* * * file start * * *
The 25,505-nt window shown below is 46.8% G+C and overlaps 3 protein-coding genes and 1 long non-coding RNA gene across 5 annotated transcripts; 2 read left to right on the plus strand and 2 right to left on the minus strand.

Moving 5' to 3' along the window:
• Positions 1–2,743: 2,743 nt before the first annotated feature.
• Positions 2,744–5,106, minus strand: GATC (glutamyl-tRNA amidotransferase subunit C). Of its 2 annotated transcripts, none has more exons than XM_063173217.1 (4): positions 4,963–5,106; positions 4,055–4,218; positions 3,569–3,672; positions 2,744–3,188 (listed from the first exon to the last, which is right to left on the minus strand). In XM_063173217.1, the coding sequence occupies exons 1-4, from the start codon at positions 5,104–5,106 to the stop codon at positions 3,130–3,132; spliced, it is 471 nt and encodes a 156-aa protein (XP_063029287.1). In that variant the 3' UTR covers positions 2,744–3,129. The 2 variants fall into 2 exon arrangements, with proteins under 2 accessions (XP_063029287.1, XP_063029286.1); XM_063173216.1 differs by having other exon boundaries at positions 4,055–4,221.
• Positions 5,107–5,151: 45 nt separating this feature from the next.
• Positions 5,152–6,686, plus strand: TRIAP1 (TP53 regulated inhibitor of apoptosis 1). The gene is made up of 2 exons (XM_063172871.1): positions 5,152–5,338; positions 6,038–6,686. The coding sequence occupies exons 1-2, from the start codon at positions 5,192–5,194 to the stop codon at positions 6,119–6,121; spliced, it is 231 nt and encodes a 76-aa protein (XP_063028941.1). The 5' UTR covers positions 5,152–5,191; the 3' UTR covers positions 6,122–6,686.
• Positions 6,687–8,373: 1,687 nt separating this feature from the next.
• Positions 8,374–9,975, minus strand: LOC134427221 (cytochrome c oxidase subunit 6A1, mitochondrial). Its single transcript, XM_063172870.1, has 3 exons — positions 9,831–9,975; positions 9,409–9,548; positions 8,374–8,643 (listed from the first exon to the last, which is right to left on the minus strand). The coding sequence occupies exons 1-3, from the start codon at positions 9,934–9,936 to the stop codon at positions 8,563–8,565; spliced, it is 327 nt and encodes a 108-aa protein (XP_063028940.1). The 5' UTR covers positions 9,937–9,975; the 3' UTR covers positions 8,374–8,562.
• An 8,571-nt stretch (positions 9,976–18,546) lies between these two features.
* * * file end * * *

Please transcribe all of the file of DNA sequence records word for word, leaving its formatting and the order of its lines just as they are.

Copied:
The 25,505-nt window shown below is 46.8% G+C and overlaps 3 protein-coding genes and 1 long non-coding RNA gene across 5 annotated transcripts; 2 read left to right on the plus strand and 2 right to left on the minus strand.

Moving 5' to 3' along the window:
• Positions 1–2,743: 2,743 nt before the first annotated feature.
• Positions 2,744–5,106, minus strand: GATC (glutamyl-tRNA amidotransferase subunit C). Of its 2 annotated transcripts, none has more exons than XM_063173217.1 (4): positions 4,963–5,106; positions 4,055–4,218; positions 3,569–3,672; positions 2,744–3,188 (listed from the first exon to the last, which is right to left on the minus strand). In XM_063173217.1, the coding sequence occupies exons 1-4, from the start codon at positions 5,104–5,106 to the stop codon at positions 3,130–3,132; spliced, it is 471 nt and encodes a 156-aa protein (XP_063029287.1). In that variant the 3' UTR covers positions 2,744–3,129. The 2 variants fall into 2 exon arrangements, with proteins under 2 accessions (XP_063029287.1, XP_063029286.1); XM_063173216.1 differs by having other exon boundaries at positions 4,055–4,221.
• Positions 5,107–5,151: 45 nt separating this feature from the next.
• Positions 5,152–6,686, plus strand: TRIAP1 (TP53 regulated inhibitor of apoptosis 1). The gene is made up of 2 exons (XM_063172871.1): positions 5,152–5,338; positions 6,038–6,686. The coding sequence occupies exons 1-2, from the start codon at positions 5,192–5,194 to the stop codon at positions 6,119–6,121; spliced, it is 231 nt and encodes a 76-aa protein (XP_063028941.1). The 5' UTR covers positions 5,152–5,191; the 3' UTR covers positions 6,122–6,686.
• Positions 6,687–8,373: 1,687 nt separating this feature from the next.
• Positions 8,374–9,975, minus strand: LOC134427221 (cytochrome c oxidase subunit 6A1, mitochondrial). Its single transcript, XM_063172870.1, has 3 exons — positions 9,831–9,975; positions 9,409–9,548; positions 8,374–8,643 (listed from the first exon to the last, which is right to left on the minus strand). The coding sequence occupies exons 1-3, from the start codon at positions 9,934–9,936 to the stop codon at positions 8,563–8,565; spliced, it is 327 nt and encodes a 108-aa protein (XP_063028940.1). The 5' UTR covers positions 9,937–9,975; the 3' UTR covers positions 8,374–8,562.
• An 8,571-nt stretch (positions 9,976–18,546) lies between these two features.